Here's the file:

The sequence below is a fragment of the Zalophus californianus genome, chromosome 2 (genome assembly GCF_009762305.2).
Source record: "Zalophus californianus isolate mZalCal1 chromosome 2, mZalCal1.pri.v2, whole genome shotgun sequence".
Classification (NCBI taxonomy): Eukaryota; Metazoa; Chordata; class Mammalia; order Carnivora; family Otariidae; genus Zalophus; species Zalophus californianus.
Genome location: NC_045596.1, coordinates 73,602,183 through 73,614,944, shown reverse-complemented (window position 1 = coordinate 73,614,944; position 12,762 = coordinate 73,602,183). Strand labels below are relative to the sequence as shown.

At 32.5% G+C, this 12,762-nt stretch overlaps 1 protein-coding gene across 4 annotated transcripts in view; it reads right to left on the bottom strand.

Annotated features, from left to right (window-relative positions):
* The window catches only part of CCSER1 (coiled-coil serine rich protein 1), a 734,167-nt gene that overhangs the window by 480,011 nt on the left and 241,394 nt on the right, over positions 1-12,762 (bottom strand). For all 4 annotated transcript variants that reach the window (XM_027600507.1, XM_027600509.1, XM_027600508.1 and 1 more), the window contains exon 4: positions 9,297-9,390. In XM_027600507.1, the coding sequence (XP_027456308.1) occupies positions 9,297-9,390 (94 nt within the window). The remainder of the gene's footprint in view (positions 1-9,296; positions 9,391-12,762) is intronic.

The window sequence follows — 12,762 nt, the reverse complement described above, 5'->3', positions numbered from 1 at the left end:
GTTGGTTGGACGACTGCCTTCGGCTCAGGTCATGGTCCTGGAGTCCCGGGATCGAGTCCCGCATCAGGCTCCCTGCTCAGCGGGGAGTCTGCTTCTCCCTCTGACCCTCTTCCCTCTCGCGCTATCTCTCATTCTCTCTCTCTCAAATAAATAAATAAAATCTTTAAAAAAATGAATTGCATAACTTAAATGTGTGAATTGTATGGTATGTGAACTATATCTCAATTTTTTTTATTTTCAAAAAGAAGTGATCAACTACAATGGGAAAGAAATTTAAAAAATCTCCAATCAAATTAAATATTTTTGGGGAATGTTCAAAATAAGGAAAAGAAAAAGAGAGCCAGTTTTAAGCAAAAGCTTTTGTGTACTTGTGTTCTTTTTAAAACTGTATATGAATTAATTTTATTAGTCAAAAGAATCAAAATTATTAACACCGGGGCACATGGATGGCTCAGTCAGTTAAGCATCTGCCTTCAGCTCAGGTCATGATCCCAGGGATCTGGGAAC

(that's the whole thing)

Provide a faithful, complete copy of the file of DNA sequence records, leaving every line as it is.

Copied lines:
The sequence below is a fragment of the Zalophus californianus genome, chromosome 2 (genome assembly GCF_009762305.2).
Source record: "Zalophus californianus isolate mZalCal1 chromosome 2, mZalCal1.pri.v2, whole genome shotgun sequence".
Classification (NCBI taxonomy): Eukaryota; Metazoa; Chordata; class Mammalia; order Carnivora; family Otariidae; genus Zalophus; species Zalophus californianus.
Genome location: NC_045596.1, coordinates 73,602,183 through 73,614,944, shown reverse-complemented (window position 1 = coordinate 73,614,944; position 12,762 = coordinate 73,602,183). Strand labels below are relative to the sequence as shown.

At 32.5% G+C, this 12,762-nt stretch overlaps 1 protein-coding gene across 4 annotated transcripts in view; it reads right to left on the bottom strand.

Annotated features, from left to right (window-relative positions):
* The window catches only part of CCSER1 (coiled-coil serine rich protein 1), a 734,167-nt gene that overhangs the window by 480,011 nt on the left and 241,394 nt on the right, over positions 1-12,762 (bottom strand). For all 4 annotated transcript variants that reach the window (XM_027600507.1, XM_027600509.1, XM_027600508.1 and 1 more), the window contains exon 4: positions 9,297-9,390. In XM_027600507.1, the coding sequence (XP_027456308.1) occupies positions 9,297-9,390 (94 nt within the window). The remainder of the gene's footprint in view (positions 1-9,296; positions 9,391-12,762) is intronic.

The window sequence follows — 12,762 nt, the reverse complement described above, 5'->3', positions numbered from 1 at the left end:
GTTGGTTGGACGACTGCCTTCGGCTCAGGTCATGGTCCTGGAGTCCCGGGATCGAGTCCCGCATCAGGCTCCCTGCTCAGCGGGGAGTCTGCTTCTCCCTCTGACCCTCTTCCCTCTCGCGCTATCTCTCATTCTCTCTCTCTCAAATAAATAAATAAAATCTTTAAAAAAATGAATTGCATAACTTAAATGTGTGAATTGTATGGTATGTGAACTATATCTCAATTTTTTTTATTTTCAAAAAGAAGTGATCAACTACAATGGGAAAGAAATTTAAAAAATCTCCAATCAAATTAAATATTTTTGGGGAATGTTCAAAATAAGGAAAAGAAAAAGAGAGCCAGTTTTAAGCAAAAGCTTTTGTGTACTTGTGTTCTTTTTAAAACTGTATATGAATTAATTTTATTAGTCAAAAGAATCAAAATTATTAACACCGGGGCACATGGATGGCTCAGTCAGTTAAGCATCTGCCTTCAGCTCAGGTCATGATCCCAGGGATCTGGGAAC